Why Should Seniors Volunteer?

By March 31, 2016Archives
Caregiver helping senior with sewing

Most seniors have retired from their careers or lifelong work, providing them with a lot more free time. As retirees, seniors may find that they long for something to fill their time. They may feel restless without the structure of the career that once motivated them through each day.

Volunteering can be a solution to these problems, as it allows seniors to devote their energy, and as much time as they desire, to a specific cause or organization.

Seniors who volunteer find that they develop new relationships with the people they meet and take pride in showing others that older people can make a significant contribution to society. Studies have shown that volunteering provides positive physical and mental benefits for seniors.

There are many great reasons to volunteer and here are some of the best:

1. Volunteering helps close the generation gap.

It goes without saying that older people have much to offer to society. Who has more life experience than a senior? An 80-year-old has eight decades of experience in life, met numerous people, and witnessed many, many different events. Through volunteering, seniors can share the knowledge they’ve accrued over the course of their lives. The generations can teach and learn from each other!

2. Volunteering improves mental and physical health.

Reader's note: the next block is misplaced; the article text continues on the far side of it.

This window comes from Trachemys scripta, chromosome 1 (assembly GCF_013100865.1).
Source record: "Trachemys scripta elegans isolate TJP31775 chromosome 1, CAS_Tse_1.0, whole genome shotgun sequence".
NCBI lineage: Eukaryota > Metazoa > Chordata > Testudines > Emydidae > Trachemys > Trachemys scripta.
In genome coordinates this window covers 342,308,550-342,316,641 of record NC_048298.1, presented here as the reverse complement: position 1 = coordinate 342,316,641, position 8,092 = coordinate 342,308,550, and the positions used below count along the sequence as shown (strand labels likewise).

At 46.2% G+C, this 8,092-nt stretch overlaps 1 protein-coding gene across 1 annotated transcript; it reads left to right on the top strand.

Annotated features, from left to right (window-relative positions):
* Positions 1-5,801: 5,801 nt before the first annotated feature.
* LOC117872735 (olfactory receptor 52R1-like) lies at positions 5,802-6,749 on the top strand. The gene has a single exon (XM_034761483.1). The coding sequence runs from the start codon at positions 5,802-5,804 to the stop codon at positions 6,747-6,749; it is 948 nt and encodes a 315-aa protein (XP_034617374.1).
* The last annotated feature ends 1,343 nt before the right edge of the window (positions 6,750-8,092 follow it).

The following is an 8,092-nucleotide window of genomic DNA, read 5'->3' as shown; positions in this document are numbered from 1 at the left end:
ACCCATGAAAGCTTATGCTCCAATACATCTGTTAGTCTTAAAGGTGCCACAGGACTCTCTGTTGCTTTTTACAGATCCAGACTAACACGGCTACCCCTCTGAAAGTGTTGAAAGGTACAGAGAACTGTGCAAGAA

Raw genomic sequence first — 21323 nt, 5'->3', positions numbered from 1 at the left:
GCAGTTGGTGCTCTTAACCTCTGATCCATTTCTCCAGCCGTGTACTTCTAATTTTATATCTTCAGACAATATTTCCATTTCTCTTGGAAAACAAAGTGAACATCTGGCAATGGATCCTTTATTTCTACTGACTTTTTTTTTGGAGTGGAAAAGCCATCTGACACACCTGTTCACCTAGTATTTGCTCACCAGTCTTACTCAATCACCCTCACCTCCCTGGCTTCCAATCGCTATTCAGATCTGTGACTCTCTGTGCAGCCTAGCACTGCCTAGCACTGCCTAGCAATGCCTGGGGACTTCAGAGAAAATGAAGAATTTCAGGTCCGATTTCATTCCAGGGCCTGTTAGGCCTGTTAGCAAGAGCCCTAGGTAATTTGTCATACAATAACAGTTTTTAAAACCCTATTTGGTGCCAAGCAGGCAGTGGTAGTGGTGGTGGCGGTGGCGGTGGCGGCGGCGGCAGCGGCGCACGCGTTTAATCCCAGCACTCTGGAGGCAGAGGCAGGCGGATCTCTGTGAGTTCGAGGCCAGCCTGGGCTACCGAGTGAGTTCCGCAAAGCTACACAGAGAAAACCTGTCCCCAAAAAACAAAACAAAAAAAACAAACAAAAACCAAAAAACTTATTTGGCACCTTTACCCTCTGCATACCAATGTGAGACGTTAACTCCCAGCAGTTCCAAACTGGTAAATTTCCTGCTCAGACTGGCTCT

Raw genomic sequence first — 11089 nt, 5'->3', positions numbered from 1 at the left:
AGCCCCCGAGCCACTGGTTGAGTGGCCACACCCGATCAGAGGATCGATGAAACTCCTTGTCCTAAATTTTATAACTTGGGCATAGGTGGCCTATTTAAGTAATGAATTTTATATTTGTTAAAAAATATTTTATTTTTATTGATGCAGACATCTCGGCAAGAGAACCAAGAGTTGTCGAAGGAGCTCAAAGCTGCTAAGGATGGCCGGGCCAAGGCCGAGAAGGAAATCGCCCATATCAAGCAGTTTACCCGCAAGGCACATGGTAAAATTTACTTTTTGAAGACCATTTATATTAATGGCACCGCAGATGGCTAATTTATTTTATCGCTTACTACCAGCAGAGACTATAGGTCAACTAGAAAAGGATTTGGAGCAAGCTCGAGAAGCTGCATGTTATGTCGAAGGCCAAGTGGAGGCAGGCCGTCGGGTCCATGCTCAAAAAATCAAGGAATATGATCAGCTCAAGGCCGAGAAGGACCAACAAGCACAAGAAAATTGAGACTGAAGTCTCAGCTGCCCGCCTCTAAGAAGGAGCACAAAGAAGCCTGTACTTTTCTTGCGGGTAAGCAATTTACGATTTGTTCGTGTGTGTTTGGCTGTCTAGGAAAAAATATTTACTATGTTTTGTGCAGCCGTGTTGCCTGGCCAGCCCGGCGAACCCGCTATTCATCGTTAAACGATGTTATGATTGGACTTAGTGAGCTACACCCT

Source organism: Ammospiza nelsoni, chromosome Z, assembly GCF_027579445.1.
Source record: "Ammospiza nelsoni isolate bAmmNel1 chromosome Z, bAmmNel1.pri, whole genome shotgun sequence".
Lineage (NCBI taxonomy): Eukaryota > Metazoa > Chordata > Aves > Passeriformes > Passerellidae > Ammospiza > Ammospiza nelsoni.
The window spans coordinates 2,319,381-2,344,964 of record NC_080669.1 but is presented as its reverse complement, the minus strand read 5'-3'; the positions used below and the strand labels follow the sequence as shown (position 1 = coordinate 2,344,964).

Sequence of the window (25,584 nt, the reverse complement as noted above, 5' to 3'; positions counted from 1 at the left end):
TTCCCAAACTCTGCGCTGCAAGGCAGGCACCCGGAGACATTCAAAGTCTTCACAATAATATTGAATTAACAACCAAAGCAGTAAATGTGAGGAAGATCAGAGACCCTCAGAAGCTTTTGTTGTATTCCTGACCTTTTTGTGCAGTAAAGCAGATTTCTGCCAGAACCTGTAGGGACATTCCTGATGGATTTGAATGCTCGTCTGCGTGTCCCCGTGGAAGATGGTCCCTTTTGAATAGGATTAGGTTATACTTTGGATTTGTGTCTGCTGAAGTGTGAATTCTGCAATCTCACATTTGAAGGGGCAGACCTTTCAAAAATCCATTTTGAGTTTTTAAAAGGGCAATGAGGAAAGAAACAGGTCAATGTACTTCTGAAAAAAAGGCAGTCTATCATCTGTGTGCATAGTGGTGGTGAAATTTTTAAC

When scientists studied seniors who regularly volunteer, the physical and mental results were impressive. Seniors who were properly trained in their volunteer responsibilities, and were able to organize their time and use their skills efficiently, found that their own sense of purpose and quality of life improved. Social activity and the feeling of being productive improved as well.

3. Feeling freedom.
When seniors volunteer, they recommit to a life purpose. Seniors are less apt to worry about losing their independence or being considered senile. Volunteering helps them to maintain control over their lives for much longer.

4. Volunteering prevents the onset of Alzheimer’s and other cognitive diseases.

The National Institute on Aging has reported in numerous studies that when seniors donate their time to activities that are fun as well as meaningful, the risk of health problems is reduced. For those at risk for the diseases, Dementia and Alzheimer’s can actually be delayed and longevity is given a boost.

By getting out into the world and volunteering, isolation is kicked to the curb, and therefore depression is also fended off more efficiently. It’s that sense of accomplishment that makes all the difference.

If a senior you care for is interested in volunteering, but you don’t know where to start, contact LivHOME. Our experienced caregivers and care managers would be happy to discuss your senior loved one’s option as they age and look to stay active and involved in their communities.

Sharing is caring!


Author LivHOME

More posts by LivHOME

Leave a Reply